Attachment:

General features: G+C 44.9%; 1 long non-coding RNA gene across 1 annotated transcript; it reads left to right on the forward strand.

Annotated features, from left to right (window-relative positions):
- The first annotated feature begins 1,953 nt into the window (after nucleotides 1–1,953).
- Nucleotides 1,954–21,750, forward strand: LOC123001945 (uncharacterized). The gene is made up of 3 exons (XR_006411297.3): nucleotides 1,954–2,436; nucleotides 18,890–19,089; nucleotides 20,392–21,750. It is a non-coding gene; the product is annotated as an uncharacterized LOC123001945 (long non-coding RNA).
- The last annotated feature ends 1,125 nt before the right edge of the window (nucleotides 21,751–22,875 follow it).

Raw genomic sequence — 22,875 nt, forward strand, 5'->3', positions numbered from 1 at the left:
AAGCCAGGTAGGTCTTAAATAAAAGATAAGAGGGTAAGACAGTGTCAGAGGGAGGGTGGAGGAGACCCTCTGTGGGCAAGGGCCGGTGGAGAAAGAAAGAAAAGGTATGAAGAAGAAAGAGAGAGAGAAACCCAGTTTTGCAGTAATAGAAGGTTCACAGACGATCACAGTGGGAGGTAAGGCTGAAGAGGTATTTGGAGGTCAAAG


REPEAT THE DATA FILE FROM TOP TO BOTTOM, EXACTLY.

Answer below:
General features: G+C 44.9%; 1 long non-coding RNA gene across 1 annotated transcript; it reads left to right on the forward strand.

Annotated features, from left to right (window-relative positions):
- The first annotated feature begins 1,953 nt into the window (after nucleotides 1–1,953).
- Nucleotides 1,954–21,750, forward strand: LOC123001945 (uncharacterized). The gene is made up of 3 exons (XR_006411297.3): nucleotides 1,954–2,436; nucleotides 18,890–19,089; nucleotides 20,392–21,750. It is a non-coding gene; the product is annotated as an uncharacterized LOC123001945 (long non-coding RNA).
- The last annotated feature ends 1,125 nt before the right edge of the window (nucleotides 21,751–22,875 follow it).

Raw genomic sequence — 22,875 nt, forward strand, 5'->3', positions numbered from 1 at the left:
AAGCCAGGTAGGTCTTAAATAAAAGATAAGAGGGTAAGACAGTGTCAGAGGGAGGGTGGAGGAGACCCTCTGTGGGCAAGGGCCGGTGGAGAAAGAAAGAAAAGGTATGAAGAAGAAAGAGAGAGAGAAACCCAGTTTTGCAGTAATAGAAGGTTCACAGACGATCACAGTGGGAGGTAAGGCTGAAGAGGTATTTGGAGGTCAAAG